He noticed that the door wasn’t shut as he had first thought, but slightly ajar. Strange, he could have sworn…but he hadn’t looked that closely. He could just swim round in circles and tell Jakki that there was no house. He remembered the face at the window he left behind when he ran away, and knew he had to go inside.
He flicked his fins and bumped a hand against the door. It didn’t move. Years of cold and damp had made it a poor fit for the frame long before he’d left.
“Don’t bang the bleeding door, you little turd!”
Ian braced a hand against the frame and pushed. It ground across the slate floor, but it gave way and his momentum carried him through it. Into darkness. He couldn’t see his hands. He heard his bubbles pass his ears, but he couldn’t see them. He felt his anxiety as he fumbled for his flashlight. It was only anxiety, he told himself, a long way from panic. This was not the time for panic.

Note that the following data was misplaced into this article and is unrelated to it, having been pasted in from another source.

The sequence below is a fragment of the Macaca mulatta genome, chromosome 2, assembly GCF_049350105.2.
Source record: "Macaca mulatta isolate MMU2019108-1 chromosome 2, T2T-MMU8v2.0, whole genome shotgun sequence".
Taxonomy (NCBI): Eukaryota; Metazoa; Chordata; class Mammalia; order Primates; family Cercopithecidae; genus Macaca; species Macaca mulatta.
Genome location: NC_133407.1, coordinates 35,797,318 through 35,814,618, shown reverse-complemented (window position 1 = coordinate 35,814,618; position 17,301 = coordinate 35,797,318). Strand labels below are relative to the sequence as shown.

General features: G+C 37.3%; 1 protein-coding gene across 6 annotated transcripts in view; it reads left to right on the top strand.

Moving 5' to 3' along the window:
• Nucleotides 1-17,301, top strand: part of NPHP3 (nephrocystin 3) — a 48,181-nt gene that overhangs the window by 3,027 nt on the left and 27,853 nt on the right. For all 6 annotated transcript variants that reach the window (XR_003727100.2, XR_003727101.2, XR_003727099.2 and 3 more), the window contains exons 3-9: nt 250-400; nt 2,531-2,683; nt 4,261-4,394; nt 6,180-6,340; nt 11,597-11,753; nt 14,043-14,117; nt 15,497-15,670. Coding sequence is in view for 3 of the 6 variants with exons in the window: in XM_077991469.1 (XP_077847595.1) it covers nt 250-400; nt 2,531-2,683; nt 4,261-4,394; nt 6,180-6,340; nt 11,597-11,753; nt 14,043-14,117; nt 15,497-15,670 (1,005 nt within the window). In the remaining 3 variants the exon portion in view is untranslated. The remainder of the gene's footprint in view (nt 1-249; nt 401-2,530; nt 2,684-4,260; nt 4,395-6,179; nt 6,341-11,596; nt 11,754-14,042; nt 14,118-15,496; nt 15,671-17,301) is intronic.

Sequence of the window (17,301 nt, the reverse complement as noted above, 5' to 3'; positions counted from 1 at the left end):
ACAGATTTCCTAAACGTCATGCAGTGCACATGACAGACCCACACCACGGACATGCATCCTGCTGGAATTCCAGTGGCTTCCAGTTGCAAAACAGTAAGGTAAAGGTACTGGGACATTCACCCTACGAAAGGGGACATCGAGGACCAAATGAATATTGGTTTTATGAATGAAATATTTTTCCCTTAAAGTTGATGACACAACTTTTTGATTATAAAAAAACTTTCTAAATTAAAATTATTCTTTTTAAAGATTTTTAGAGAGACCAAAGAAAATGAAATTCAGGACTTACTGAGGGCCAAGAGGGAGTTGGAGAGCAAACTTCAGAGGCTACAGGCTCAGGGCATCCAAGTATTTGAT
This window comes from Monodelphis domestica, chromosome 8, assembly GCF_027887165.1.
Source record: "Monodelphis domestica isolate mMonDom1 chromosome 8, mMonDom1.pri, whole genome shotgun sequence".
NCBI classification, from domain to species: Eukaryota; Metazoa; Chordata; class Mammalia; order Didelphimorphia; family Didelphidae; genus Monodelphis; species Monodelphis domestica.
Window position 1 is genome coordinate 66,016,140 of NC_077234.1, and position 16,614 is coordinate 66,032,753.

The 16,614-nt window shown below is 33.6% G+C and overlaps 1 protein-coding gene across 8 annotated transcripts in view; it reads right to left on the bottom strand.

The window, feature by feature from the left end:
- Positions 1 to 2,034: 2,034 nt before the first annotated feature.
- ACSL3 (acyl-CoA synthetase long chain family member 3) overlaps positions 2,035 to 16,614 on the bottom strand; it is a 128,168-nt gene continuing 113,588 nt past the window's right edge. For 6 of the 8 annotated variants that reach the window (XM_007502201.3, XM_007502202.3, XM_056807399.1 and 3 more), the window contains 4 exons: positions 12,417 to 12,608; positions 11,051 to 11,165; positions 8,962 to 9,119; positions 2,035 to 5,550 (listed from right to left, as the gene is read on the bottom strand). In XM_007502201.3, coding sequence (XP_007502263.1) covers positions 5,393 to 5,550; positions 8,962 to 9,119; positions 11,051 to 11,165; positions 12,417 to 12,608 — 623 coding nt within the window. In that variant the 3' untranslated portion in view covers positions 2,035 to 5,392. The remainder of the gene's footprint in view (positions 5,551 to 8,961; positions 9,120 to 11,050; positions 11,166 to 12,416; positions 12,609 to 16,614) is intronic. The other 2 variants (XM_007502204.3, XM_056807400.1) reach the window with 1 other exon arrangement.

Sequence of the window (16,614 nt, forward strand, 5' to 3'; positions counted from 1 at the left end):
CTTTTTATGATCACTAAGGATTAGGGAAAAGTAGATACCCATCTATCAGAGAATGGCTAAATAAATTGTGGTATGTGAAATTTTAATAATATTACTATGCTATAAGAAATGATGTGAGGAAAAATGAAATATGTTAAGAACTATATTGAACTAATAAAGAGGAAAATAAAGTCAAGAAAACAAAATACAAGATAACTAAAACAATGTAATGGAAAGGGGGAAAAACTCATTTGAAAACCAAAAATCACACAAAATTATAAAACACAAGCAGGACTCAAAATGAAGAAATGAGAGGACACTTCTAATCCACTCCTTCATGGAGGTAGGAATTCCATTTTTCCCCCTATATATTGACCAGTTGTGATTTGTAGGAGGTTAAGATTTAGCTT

The flashlight clicked on. Ian blinked in the sudden glare even as he saw the wall at the end of the living room. He threw his arms in front of his head before he gently collided with it. He felt the flashlight knocked out of his hand and opened his eyes to see the beam wandering around the room. The worn paint and bare floorboards were so familiar he felt sick. His repeat offenders must feel like this when they go back to prison, he thought. He retrieved the flashlight and the beam swept across the door to the kitchen. He saw a quick movement and refused to believe what had just appeared, because there couldn’t be a human figure in the room and it just couldn’t be “Dad!”
Next week: The Roll
Cover by Manda Benson
Other stories by DJ Cockburn available online